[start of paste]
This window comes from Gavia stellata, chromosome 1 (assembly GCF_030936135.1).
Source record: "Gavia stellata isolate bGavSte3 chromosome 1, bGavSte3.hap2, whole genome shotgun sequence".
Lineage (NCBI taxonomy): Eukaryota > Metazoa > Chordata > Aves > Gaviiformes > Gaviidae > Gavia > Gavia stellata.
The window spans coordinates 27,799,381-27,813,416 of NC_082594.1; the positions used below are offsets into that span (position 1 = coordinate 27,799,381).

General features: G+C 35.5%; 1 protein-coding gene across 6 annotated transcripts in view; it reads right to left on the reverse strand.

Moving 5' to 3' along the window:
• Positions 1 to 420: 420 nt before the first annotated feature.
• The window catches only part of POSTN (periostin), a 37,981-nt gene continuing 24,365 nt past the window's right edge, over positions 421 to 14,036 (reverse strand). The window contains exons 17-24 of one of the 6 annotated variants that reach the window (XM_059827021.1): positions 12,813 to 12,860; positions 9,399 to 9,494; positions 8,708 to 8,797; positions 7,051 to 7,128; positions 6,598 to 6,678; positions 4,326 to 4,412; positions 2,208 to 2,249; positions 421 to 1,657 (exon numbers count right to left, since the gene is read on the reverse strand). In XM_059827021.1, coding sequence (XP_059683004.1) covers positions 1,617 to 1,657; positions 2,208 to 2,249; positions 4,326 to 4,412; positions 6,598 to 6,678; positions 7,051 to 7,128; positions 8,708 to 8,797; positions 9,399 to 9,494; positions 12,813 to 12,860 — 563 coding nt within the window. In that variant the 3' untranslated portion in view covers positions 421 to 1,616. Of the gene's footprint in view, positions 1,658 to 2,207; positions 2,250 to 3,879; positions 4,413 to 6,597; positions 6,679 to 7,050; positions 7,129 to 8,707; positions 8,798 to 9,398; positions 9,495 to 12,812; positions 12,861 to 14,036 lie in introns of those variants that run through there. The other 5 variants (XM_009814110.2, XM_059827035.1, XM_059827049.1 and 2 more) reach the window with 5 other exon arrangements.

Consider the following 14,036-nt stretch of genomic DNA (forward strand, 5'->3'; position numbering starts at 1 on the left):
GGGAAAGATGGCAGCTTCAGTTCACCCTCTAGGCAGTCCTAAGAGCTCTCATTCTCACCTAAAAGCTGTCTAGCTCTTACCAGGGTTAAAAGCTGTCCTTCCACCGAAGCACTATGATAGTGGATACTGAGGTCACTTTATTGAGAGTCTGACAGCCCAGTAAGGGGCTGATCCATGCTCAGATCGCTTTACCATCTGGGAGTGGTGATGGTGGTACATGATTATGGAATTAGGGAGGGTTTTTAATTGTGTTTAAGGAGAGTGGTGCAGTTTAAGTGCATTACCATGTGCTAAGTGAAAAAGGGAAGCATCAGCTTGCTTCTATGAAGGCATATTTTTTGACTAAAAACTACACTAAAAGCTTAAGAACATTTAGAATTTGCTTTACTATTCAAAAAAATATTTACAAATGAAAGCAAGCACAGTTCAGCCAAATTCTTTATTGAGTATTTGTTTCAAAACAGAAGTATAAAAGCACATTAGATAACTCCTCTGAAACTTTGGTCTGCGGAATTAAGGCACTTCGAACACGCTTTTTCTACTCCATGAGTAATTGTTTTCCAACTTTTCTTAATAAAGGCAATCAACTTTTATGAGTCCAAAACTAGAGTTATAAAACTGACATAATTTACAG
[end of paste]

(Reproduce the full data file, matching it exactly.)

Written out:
This window comes from Gavia stellata, chromosome 1 (assembly GCF_030936135.1).
Source record: "Gavia stellata isolate bGavSte3 chromosome 1, bGavSte3.hap2, whole genome shotgun sequence".
Lineage (NCBI taxonomy): Eukaryota > Metazoa > Chordata > Aves > Gaviiformes > Gaviidae > Gavia > Gavia stellata.
The window spans coordinates 27,799,381-27,813,416 of NC_082594.1; the positions used below are offsets into that span (position 1 = coordinate 27,799,381).

General features: G+C 35.5%; 1 protein-coding gene across 6 annotated transcripts in view; it reads right to left on the reverse strand.

Moving 5' to 3' along the window:
• Positions 1 to 420: 420 nt before the first annotated feature.
• The window catches only part of POSTN (periostin), a 37,981-nt gene continuing 24,365 nt past the window's right edge, over positions 421 to 14,036 (reverse strand). The window contains exons 17-24 of one of the 6 annotated variants that reach the window (XM_059827021.1): positions 12,813 to 12,860; positions 9,399 to 9,494; positions 8,708 to 8,797; positions 7,051 to 7,128; positions 6,598 to 6,678; positions 4,326 to 4,412; positions 2,208 to 2,249; positions 421 to 1,657 (exon numbers count right to left, since the gene is read on the reverse strand). In XM_059827021.1, coding sequence (XP_059683004.1) covers positions 1,617 to 1,657; positions 2,208 to 2,249; positions 4,326 to 4,412; positions 6,598 to 6,678; positions 7,051 to 7,128; positions 8,708 to 8,797; positions 9,399 to 9,494; positions 12,813 to 12,860 — 563 coding nt within the window. In that variant the 3' untranslated portion in view covers positions 421 to 1,616. Of the gene's footprint in view, positions 1,658 to 2,207; positions 2,250 to 3,879; positions 4,413 to 6,597; positions 6,679 to 7,050; positions 7,129 to 8,707; positions 8,798 to 9,398; positions 9,495 to 12,812; positions 12,861 to 14,036 lie in introns of those variants that run through there. The other 5 variants (XM_009814110.2, XM_059827035.1, XM_059827049.1 and 2 more) reach the window with 5 other exon arrangements.

Consider the following 14,036-nt stretch of genomic DNA (forward strand, 5'->3'; position numbering starts at 1 on the left):
GGGAAAGATGGCAGCTTCAGTTCACCCTCTAGGCAGTCCTAAGAGCTCTCATTCTCACCTAAAAGCTGTCTAGCTCTTACCAGGGTTAAAAGCTGTCCTTCCACCGAAGCACTATGATAGTGGATACTGAGGTCACTTTATTGAGAGTCTGACAGCCCAGTAAGGGGCTGATCCATGCTCAGATCGCTTTACCATCTGGGAGTGGTGATGGTGGTACATGATTATGGAATTAGGGAGGGTTTTTAATTGTGTTTAAGGAGAGTGGTGCAGTTTAAGTGCATTACCATGTGCTAAGTGAAAAAGGGAAGCATCAGCTTGCTTCTATGAAGGCATATTTTTTGACTAAAAACTACACTAAAAGCTTAAGAACATTTAGAATTTGCTTTACTATTCAAAAAAATATTTACAAATGAAAGCAAGCACAGTTCAGCCAAATTCTTTATTGAGTATTTGTTTCAAAACAGAAGTATAAAAGCACATTAGATAACTCCTCTGAAACTTTGGTCTGCGGAATTAAGGCACTTCGAACACGCTTTTTCTACTCCATGAGTAATTGTTTTCCAACTTTTCTTAATAAAGGCAATCAACTTTTATGAGTCCAAAACTAGAGTTATAAAACTGACATAATTTACAG